The launch of the first uncrewed mission planned in December, as part of the human spaceflight programme 'Gaganyaan', will be delayed due to the COVID-19-induced disruption in delivery of hardware elements for the ambitious venture, Indian Space Research Organisation confirmed on Monday.
"Definitely it will not be possible in December. It's delayed", Chairman of ISRO (Indian Space Research Organisation), K Sivan, said.
"It (uncrewed mission) will shift to next year".
According to sources in the Bengaluru-headquartered space agency, under the Department of Space, delivery of hardware by the industry was hit due to the lockdown imposed in several States to contain the pandemic in recent months.
As part of the mandate of Gaganyaan, two unscrewed flights are planned to test the end-to-end capacity for the manned mission.
"Design, analysis and documentation are done by ISRO while hardware for Gaganyaan is fabricated and supplied by hundreds of industries across the country," the sources said.
The objective of Gaganyaan is to carry a crew of three to Low Earth Orbit, perform a set of predefined activities in space, and return them safely to a predefined destination on earth.
Union Minister of State (Independent Charge) of Space, Jitendra Singh said in February this year that the first unmanned mission is planned in December 2021 and the second unmanned one in 2022-23, followed by the human spaceflight demonstration.
Four Indian astronaut-candidates (Test Pilots of Indian Air Force) have already undergone generic space flight training in Russia as part of the Gaganyaan programme.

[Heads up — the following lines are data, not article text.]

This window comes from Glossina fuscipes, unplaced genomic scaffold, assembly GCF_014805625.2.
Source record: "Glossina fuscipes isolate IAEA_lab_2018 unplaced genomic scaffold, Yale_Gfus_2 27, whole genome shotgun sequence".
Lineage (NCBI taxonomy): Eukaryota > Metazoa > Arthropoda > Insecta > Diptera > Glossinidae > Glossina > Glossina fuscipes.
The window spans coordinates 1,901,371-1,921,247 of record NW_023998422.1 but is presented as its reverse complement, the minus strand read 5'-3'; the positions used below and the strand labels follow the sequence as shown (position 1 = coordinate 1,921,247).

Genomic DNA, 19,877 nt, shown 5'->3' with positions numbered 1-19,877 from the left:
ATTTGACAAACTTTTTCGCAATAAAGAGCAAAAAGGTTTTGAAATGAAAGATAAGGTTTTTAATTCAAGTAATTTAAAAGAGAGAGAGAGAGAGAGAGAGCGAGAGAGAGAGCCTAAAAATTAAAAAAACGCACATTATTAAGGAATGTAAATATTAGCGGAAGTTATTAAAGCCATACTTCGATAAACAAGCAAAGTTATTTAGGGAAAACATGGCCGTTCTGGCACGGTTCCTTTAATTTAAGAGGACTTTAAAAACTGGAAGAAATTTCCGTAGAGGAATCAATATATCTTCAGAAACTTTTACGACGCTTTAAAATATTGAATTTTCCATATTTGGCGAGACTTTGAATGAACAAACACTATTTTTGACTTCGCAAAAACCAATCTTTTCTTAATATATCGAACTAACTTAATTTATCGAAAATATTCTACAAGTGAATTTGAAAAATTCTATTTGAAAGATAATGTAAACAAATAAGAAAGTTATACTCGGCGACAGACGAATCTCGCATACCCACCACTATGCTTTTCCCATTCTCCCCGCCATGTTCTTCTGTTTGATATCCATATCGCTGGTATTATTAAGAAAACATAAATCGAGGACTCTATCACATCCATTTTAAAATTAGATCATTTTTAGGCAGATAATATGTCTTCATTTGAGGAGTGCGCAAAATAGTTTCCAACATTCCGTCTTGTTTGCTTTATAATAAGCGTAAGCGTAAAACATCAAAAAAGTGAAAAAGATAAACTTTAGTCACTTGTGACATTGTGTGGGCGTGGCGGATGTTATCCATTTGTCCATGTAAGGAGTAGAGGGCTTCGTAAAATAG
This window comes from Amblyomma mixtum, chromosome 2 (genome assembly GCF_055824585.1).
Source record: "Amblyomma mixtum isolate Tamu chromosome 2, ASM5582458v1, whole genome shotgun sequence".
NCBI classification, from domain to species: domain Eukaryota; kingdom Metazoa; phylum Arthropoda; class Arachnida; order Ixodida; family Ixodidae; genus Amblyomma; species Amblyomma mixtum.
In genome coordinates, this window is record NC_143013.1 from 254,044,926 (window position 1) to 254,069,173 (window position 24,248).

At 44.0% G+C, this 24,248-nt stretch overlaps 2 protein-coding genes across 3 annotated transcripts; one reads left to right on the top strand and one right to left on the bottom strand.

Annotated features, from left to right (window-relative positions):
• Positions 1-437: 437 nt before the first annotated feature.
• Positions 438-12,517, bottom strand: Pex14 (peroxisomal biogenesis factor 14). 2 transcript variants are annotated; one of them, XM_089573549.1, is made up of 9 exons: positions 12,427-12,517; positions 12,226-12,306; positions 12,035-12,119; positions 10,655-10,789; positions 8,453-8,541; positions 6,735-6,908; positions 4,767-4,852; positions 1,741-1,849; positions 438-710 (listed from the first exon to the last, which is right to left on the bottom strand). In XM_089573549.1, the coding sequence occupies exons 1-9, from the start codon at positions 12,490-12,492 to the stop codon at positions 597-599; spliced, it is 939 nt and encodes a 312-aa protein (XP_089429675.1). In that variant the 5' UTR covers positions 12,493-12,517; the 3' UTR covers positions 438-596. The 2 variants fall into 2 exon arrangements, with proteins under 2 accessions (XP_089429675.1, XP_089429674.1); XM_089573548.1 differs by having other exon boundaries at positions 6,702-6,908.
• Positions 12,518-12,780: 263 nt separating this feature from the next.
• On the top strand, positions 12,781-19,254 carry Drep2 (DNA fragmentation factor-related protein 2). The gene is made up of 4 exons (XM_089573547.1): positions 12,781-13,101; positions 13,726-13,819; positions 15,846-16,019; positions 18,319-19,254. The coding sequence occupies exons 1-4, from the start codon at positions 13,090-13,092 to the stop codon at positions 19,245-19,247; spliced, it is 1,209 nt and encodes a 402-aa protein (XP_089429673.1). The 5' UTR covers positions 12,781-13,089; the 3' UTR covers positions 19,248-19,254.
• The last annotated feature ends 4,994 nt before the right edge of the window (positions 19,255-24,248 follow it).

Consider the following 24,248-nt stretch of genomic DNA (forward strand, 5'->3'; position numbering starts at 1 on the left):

ISRO's heavy-lift launcher GSLV Mk III has been identified for the mission.
Formal announcement of the Gaganyaan programme was made by Prime Minister Narendra Modi during his Independence Day address on August 15, 2018.
The initial target was to launch the human spaceflight before the 75th anniversary of India's independence on August 15, 2022.
Meanwhile, the four Indian astronaut-candidates are getting ready to kick-start the Indian leg of the mission-specific training that focuses on physical, mental, psychological and technological aspects.
An expert team has defined the training curriculum.
"Mostly, it will start next month", Sivan said.
"The training will happen at different locations. Academic training, aircraft trials, Navy trials, survival trials, simulation trials... the training is repeated, updated till they fly."
The crew management activities are being taken care of by Indian Air Force.
ISRO has signed MoU with seven labs of Defence Research and Development Organisation for design and development of human centric products.
It has signed a similar agreement with academic institutes for development of Microgravity payloads.
The human-centric products include space food and potable water, crew health monitoring system, emergency survival kit, and crew medical kit.
ISRO is also taking the help of French, Russian and US space agencies in "some of the crucial activities and supply of components", sources said.
Sivan said engines are getting tested and being qualified as part of human rating of the launch vehicle.